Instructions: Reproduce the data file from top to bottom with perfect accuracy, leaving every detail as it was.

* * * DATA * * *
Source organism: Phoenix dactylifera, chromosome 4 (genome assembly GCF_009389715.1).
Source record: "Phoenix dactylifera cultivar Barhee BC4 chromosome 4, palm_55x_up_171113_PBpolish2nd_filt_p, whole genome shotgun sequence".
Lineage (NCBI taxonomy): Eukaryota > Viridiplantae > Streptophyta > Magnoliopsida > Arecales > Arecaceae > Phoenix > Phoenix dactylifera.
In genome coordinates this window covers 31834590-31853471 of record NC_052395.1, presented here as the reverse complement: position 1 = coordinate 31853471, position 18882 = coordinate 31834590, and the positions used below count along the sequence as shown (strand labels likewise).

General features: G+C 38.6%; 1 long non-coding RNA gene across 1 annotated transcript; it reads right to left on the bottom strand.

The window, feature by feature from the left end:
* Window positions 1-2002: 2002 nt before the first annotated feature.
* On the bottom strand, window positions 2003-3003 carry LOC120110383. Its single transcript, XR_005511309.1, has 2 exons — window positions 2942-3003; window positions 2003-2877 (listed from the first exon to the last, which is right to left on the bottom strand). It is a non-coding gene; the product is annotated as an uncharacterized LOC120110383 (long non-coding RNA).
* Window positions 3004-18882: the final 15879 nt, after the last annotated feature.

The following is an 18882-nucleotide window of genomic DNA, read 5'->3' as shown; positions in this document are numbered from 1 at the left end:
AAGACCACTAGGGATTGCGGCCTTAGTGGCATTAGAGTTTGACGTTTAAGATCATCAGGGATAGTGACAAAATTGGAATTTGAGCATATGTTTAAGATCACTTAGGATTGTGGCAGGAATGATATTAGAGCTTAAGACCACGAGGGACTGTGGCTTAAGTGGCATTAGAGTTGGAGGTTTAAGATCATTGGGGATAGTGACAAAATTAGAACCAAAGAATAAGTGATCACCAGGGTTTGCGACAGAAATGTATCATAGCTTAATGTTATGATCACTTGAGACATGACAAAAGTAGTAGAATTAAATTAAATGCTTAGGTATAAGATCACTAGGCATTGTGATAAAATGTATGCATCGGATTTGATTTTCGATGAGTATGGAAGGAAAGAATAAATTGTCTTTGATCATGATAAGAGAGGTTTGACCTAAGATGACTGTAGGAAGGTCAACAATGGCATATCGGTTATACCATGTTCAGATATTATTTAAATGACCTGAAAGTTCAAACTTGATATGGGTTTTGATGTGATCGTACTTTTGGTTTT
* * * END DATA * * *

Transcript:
Source organism: Phoenix dactylifera, chromosome 4 (genome assembly GCF_009389715.1).
Source record: "Phoenix dactylifera cultivar Barhee BC4 chromosome 4, palm_55x_up_171113_PBpolish2nd_filt_p, whole genome shotgun sequence".
Lineage (NCBI taxonomy): Eukaryota > Viridiplantae > Streptophyta > Magnoliopsida > Arecales > Arecaceae > Phoenix > Phoenix dactylifera.
In genome coordinates this window covers 31834590-31853471 of record NC_052395.1, presented here as the reverse complement: position 1 = coordinate 31853471, position 18882 = coordinate 31834590, and the positions used below count along the sequence as shown (strand labels likewise).

General features: G+C 38.6%; 1 long non-coding RNA gene across 1 annotated transcript; it reads right to left on the bottom strand.

The window, feature by feature from the left end:
* Window positions 1-2002: 2002 nt before the first annotated feature.
* On the bottom strand, window positions 2003-3003 carry LOC120110383. Its single transcript, XR_005511309.1, has 2 exons — window positions 2942-3003; window positions 2003-2877 (listed from the first exon to the last, which is right to left on the bottom strand). It is a non-coding gene; the product is annotated as an uncharacterized LOC120110383 (long non-coding RNA).
* Window positions 3004-18882: the final 15879 nt, after the last annotated feature.

The following is an 18882-nucleotide window of genomic DNA, read 5'->3' as shown; positions in this document are numbered from 1 at the left end:
AAGACCACTAGGGATTGCGGCCTTAGTGGCATTAGAGTTTGACGTTTAAGATCATCAGGGATAGTGACAAAATTGGAATTTGAGCATATGTTTAAGATCACTTAGGATTGTGGCAGGAATGATATTAGAGCTTAAGACCACGAGGGACTGTGGCTTAAGTGGCATTAGAGTTGGAGGTTTAAGATCATTGGGGATAGTGACAAAATTAGAACCAAAGAATAAGTGATCACCAGGGTTTGCGACAGAAATGTATCATAGCTTAATGTTATGATCACTTGAGACATGACAAAAGTAGTAGAATTAAATTAAATGCTTAGGTATAAGATCACTAGGCATTGTGATAAAATGTATGCATCGGATTTGATTTTCGATGAGTATGGAAGGAAAGAATAAATTGTCTTTGATCATGATAAGAGAGGTTTGACCTAAGATGACTGTAGGAAGGTCAACAATGGCATATCGGTTATACCATGTTCAGATATTATTTAAATGACCTGAAAGTTCAAACTTGATATGGGTTTTGATGTGATCGTACTTTTGGTTTT